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THE PUBLIC ORDER ACT’S UNCOMFORTABLE TRUTH

By MUBANGA LUCHEMBE

IN Zambia, you may think you are done with history but history is certainly not done with you. That’s the simple lesson from the African Union observer mission to Zambia delegation leader Ernest Bai Koroma when he recently paid a courtesy call on President Hakainde Hichilema at State House.

President Hichilema explained that his government would make amendments to the Public Order Act (POA) to enhance the country’s democracy. Adding that, it was important that the POA addressed issues that made it easy for the PF to abuse it whilst in power. 

Our President further wondered how the same POA that was used by previous regimes was interpreted differently by the PF. Responding to this Dr. Koroma explained that the AU observer mission would work with Zambia to ensure that the country continued being a shining example of democracy. He however added that there was need for the Zambian government to address many issues among them the POA and the low participation of women and youths in the electoral process.

Quite astonishingly, little did these two leaders realise that the POA they were discussing was actually enacted by the then-British government to sanction rustications and detentions over six decades ago, during its colonial campaign against the Copperbelt-based African mineworkers’ union leaders and freedom fighters – albeit the survivors of these atrocities haven’t asked for due compensation.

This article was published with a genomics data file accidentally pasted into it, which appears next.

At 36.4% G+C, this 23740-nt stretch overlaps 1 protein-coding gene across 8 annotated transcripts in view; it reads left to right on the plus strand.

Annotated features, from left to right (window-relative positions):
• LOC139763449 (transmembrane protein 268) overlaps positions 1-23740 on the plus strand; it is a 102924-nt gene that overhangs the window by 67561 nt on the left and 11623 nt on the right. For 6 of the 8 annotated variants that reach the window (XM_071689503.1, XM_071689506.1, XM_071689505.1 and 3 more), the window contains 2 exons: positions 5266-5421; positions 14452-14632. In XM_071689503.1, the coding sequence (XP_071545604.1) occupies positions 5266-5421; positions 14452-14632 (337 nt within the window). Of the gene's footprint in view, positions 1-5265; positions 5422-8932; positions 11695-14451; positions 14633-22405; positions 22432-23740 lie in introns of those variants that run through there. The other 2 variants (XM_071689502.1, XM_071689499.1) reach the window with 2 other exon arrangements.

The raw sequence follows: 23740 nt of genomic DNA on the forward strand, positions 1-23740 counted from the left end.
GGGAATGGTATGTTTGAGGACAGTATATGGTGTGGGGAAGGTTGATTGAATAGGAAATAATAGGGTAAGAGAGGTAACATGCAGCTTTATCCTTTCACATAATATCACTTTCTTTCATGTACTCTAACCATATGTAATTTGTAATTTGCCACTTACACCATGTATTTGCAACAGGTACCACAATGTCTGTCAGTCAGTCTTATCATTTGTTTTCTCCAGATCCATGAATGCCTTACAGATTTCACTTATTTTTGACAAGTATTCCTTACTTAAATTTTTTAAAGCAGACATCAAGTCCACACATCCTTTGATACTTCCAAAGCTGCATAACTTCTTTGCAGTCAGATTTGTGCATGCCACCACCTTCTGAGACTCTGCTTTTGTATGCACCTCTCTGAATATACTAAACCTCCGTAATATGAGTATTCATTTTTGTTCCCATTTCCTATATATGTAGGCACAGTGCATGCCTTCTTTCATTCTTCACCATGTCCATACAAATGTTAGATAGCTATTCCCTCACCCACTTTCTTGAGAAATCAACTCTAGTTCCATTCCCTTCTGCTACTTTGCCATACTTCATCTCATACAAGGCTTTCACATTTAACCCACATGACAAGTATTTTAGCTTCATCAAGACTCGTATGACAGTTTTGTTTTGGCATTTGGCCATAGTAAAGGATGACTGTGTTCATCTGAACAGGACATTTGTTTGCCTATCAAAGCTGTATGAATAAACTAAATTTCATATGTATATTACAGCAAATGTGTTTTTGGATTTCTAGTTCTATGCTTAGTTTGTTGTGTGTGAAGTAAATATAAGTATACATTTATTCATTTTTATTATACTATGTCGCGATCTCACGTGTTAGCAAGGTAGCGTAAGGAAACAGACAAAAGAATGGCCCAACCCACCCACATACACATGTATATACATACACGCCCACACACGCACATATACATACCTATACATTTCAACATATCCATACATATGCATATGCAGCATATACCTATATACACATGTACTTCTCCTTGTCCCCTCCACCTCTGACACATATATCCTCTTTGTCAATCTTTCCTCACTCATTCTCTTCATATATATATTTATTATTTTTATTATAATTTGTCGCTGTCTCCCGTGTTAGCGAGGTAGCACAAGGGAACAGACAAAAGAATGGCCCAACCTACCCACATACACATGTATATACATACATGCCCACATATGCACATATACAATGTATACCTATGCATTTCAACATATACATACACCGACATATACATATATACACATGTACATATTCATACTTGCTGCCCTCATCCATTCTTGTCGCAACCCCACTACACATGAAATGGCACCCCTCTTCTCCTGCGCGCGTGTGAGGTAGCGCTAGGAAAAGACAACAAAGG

Let us not ignore the AU observer mission’s subtle reminder that the UK has successfully been keeping aloof from successive post-independence Zambian governments with as much interest in keeping the POA’s childbirth history buried and that of its British midwives. After all, the state of emergency and martial law declared on September 10, 1956 used the POA platform on which colonial officials arrested thirty-two union leaders, and sent Northern Rhodesian police contingents into African-occupied townships. Within a few more days, they arrested fifty-five miners, forty-five of whom were union officials, who were “rusticated” with their families to rural areas, and banned from the Copperbelt. The mining companies and the then-British government hoped this would bring the mineworkers’ union under control. 

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What’s clear is that while the relationship might have moved on between the then-British government and Zambia’s post-independence first government, it didn’t move on for the Zambian people where the British colonialism’s legacies are still felt today. That’s what the pre-independence mineworkers’ union leaders and freedom fighters want to remind the British government that this history is still living in their hitherto incarcerated and rusticated bodies, in their memories of colonial torture aggravated by the daily indignities of living in poverty. And worse, their children, grandchildren and grandchildren’s children have nothing to inherit but the poverty and the pain of unacknowledged sacrifices.